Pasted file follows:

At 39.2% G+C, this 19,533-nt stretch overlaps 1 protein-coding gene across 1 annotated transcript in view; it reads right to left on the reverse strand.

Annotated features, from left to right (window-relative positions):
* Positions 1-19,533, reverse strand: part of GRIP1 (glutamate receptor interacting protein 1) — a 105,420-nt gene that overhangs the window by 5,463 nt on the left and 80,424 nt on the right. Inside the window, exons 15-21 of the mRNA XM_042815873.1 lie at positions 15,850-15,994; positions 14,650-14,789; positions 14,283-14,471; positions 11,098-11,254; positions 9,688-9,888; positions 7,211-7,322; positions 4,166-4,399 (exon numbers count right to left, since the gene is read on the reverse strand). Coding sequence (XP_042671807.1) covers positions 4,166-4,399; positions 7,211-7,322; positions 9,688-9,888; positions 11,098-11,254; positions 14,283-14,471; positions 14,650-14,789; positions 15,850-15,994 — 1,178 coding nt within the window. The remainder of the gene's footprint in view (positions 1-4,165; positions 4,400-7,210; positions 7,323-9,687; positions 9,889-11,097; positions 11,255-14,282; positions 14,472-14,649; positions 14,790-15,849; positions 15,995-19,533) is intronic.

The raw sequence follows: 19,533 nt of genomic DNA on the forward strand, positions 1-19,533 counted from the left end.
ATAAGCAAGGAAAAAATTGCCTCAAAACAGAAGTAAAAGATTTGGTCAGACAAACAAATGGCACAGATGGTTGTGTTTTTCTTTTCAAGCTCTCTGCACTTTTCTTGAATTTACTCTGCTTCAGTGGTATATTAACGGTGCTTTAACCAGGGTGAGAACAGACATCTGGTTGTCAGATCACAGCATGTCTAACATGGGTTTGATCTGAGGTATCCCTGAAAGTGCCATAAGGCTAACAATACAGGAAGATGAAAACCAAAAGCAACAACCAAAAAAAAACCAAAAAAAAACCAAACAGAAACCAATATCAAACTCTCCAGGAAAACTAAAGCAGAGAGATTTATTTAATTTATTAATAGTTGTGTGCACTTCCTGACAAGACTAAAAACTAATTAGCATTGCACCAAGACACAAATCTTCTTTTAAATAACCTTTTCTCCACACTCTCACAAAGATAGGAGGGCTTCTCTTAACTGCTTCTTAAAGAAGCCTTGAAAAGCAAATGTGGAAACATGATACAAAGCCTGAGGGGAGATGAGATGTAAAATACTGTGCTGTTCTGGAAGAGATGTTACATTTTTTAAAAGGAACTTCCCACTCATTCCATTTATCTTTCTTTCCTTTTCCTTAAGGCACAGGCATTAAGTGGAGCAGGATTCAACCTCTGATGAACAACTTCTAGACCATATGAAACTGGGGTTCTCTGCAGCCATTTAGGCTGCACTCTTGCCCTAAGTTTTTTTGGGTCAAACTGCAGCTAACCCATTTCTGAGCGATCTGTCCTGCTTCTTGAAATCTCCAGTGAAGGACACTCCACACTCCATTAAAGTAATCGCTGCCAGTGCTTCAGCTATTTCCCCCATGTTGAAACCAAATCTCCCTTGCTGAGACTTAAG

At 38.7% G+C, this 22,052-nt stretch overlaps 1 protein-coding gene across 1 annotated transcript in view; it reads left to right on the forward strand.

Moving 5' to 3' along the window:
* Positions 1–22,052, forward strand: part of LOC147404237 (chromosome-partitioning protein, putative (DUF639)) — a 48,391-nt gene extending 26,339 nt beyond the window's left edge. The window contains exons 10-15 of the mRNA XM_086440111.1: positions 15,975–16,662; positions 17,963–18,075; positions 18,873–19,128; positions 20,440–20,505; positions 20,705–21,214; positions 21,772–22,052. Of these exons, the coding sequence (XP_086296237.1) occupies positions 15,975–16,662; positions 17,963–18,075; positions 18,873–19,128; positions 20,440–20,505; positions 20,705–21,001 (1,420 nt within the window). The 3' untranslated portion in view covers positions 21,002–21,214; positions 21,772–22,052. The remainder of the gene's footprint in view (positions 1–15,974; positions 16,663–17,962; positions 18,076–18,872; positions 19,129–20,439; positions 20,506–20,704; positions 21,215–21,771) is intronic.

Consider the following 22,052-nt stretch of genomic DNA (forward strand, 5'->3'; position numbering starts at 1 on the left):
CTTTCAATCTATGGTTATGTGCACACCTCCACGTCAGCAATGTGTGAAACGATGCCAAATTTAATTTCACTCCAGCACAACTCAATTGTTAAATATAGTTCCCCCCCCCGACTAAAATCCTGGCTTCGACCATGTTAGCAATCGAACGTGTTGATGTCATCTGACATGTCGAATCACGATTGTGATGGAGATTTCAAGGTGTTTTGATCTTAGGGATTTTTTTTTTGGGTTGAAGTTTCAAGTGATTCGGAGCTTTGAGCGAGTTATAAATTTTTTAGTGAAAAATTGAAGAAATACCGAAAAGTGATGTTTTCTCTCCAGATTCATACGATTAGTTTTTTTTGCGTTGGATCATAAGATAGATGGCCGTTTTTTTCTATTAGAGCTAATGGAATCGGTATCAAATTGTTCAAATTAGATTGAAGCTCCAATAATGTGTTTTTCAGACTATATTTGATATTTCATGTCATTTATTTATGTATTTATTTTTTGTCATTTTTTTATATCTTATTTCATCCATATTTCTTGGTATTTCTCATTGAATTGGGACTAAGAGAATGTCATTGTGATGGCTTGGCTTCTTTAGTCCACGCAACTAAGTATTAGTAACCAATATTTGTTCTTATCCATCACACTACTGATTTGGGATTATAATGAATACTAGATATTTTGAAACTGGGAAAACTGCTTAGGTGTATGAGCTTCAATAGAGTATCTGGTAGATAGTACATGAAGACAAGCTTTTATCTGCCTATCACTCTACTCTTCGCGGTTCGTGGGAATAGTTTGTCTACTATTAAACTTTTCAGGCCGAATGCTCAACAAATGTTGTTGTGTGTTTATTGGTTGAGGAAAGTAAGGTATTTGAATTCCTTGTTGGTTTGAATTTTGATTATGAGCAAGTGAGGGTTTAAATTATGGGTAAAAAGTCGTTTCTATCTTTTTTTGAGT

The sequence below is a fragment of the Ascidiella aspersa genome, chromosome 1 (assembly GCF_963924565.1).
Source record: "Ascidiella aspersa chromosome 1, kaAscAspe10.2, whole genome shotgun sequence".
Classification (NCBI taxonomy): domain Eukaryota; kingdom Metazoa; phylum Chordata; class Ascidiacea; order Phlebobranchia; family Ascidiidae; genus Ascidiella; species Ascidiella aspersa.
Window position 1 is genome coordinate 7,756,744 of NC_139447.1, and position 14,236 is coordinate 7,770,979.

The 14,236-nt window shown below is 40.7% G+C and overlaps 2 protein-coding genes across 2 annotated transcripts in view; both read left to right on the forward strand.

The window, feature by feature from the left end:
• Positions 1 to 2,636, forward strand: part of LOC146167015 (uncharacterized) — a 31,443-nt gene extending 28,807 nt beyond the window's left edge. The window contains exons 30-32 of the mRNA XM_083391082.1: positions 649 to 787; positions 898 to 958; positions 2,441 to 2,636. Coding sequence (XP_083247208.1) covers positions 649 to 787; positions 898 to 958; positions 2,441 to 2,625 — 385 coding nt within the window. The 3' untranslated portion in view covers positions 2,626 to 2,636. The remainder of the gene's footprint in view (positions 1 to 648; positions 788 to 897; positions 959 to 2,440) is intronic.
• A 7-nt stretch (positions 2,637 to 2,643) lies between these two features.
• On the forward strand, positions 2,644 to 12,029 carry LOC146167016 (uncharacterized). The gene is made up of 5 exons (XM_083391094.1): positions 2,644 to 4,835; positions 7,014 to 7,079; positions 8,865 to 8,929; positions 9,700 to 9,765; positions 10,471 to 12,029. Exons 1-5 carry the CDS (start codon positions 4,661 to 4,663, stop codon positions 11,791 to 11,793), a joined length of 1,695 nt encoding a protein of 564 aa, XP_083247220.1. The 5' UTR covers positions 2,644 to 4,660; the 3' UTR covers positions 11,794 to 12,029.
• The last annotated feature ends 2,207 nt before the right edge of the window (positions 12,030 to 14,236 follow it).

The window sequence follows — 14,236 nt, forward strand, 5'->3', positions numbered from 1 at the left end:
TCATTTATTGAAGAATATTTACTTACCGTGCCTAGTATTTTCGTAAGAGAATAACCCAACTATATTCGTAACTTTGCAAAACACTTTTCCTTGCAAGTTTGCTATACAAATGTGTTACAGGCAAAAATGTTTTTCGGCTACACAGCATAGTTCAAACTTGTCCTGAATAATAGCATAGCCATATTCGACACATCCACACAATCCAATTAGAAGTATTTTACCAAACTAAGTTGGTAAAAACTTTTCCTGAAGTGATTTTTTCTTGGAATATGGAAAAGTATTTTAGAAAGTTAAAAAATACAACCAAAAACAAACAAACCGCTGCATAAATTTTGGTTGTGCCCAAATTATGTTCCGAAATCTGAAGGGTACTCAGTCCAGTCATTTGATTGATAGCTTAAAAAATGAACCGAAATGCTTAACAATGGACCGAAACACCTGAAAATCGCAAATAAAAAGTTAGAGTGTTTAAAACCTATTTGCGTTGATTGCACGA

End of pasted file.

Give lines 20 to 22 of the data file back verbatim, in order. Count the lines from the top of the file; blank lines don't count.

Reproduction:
• The last annotated feature ends 2,207 nt before the right edge of the window (positions 12,030 to 14,236 follow it).

The window sequence follows — 14,236 nt, forward strand, 5'->3', positions numbered from 1 at the left end:
TCATTTATTGAAGAATATTTACTTACCGTGCCTAGTATTTTCGTAAGAGAATAACCCAACTATATTCGTAACTTTGCAAAACACTTTTCCTTGCAAGTTTGCTATACAAATGTGTTACAGGCAAAAATGTTTTTCGGCTACACAGCATAGTTCAAACTTGTCCTGAATAATAGCATAGCCATATTCGACACATCCACACAATCCAATTAGAAGTATTTTACCAAACTAAGTTGGTAAAAACTTTTCCTGAAGTGATTTTTTCTTGGAATATGGAAAAGTATTTTAGAAAGTTAAAAAATACAACCAAAAACAAACAAACCGCTGCATAAATTTTGGTTGTGCCCAAATTATGTTCCGAAATCTGAAGGGTACTCAGTCCAGTCATTTGATTGATAGCTTAAAAAATGAACCGAAATGCTTAACAATGGACCGAAACACCTGAAAATCGCAAATAAAAAGTTAGAGTGTTTAAAACCTATTTGCGTTGATTGCACGA